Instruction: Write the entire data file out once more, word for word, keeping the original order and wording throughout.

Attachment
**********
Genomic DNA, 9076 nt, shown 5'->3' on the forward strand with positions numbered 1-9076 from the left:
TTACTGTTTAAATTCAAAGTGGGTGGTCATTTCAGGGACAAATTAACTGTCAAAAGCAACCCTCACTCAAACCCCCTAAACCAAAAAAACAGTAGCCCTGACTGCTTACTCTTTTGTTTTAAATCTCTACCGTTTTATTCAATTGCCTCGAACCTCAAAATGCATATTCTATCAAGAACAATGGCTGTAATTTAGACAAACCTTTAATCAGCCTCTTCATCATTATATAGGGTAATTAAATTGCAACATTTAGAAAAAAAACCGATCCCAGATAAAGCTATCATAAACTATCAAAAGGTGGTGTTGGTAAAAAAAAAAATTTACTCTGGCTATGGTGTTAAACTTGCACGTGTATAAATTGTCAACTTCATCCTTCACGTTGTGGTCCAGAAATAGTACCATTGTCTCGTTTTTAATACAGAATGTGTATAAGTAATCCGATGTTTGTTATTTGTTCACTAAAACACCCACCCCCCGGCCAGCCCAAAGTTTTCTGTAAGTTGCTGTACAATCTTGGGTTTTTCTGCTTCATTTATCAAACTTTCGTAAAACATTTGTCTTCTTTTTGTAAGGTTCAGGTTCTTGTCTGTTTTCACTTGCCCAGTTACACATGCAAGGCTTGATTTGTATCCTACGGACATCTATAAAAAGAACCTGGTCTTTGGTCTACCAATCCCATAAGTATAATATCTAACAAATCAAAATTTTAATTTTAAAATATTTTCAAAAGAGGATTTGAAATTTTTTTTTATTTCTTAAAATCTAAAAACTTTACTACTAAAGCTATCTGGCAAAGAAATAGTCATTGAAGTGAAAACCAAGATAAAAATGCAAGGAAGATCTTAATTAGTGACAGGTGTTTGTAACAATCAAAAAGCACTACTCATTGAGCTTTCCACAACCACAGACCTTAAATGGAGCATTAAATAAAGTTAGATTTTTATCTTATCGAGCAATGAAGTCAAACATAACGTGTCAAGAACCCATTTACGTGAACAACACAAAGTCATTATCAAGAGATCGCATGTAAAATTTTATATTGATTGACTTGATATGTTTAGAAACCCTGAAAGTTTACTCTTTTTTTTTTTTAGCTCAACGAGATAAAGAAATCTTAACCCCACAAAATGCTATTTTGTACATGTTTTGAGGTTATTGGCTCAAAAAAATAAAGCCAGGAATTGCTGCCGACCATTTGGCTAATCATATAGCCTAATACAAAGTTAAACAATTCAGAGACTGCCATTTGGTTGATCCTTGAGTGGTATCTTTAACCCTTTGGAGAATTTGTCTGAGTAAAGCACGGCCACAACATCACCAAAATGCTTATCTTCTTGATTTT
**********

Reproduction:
Genomic DNA, 9076 nt, shown 5'->3' on the forward strand with positions numbered 1-9076 from the left:
TTACTGTTTAAATTCAAAGTGGGTGGTCATTTCAGGGACAAATTAACTGTCAAAAGCAACCCTCACTCAAACCCCCTAAACCAAAAAAACAGTAGCCCTGACTGCTTACTCTTTTGTTTTAAATCTCTACCGTTTTATTCAATTGCCTCGAACCTCAAAATGCATATTCTATCAAGAACAATGGCTGTAATTTAGACAAACCTTTAATCAGCCTCTTCATCATTATATAGGGTAATTAAATTGCAACATTTAGAAAAAAAACCGATCCCAGATAAAGCTATCATAAACTATCAAAAGGTGGTGTTGGTAAAAAAAAAAATTTACTCTGGCTATGGTGTTAAACTTGCACGTGTATAAATTGTCAACTTCATCCTTCACGTTGTGGTCCAGAAATAGTACCATTGTCTCGTTTTTAATACAGAATGTGTATAAGTAATCCGATGTTTGTTATTTGTTCACTAAAACACCCACCCCCCGGCCAGCCCAAAGTTTTCTGTAAGTTGCTGTACAATCTTGGGTTTTTCTGCTTCATTTATCAAACTTTCGTAAAACATTTGTCTTCTTTTTGTAAGGTTCAGGTTCTTGTCTGTTTTCACTTGCCCAGTTACACATGCAAGGCTTGATTTGTATCCTACGGACATCTATAAAAAGAACCTGGTCTTTGGTCTACCAATCCCATAAGTATAATATCTAACAAATCAAAATTTTAATTTTAAAATATTTTCAAAAGAGGATTTGAAATTTTTTTTTATTTCTTAAAATCTAAAAACTTTACTACTAAAGCTATCTGGCAAAGAAATAGTCATTGAAGTGAAAACCAAGATAAAAATGCAAGGAAGATCTTAATTAGTGACAGGTGTTTGTAACAATCAAAAAGCACTACTCATTGAGCTTTCCACAACCACAGACCTTAAATGGAGCATTAAATAAAGTTAGATTTTTATCTTATCGAGCAATGAAGTCAAACATAACGTGTCAAGAACCCATTTACGTGAACAACACAAAGTCATTATCAAGAGATCGCATGTAAAATTTTATATTGATTGACTTGATATGTTTAGAAACCCTGAAAGTTTACTCTTTTTTTTTTTTAGCTCAACGAGATAAAGAAATCTTAACCCCACAAAATGCTATTTTGTACATGTTTTGAGGTTATTGGCTCAAAAAAATAAAGCCAGGAATTGCTGCCGACCATTTGGCTAATCATATAGCCTAATACAAAGTTAAACAATTCAGAGACTGCCATTTGGTTGATCCTTGAGTGGTATCTTTAACCCTTTGGAGAATTTGTCTGAGTAAAGCACGGCCACAACATCACCAAAATGCTTATCTTCTTGATTTT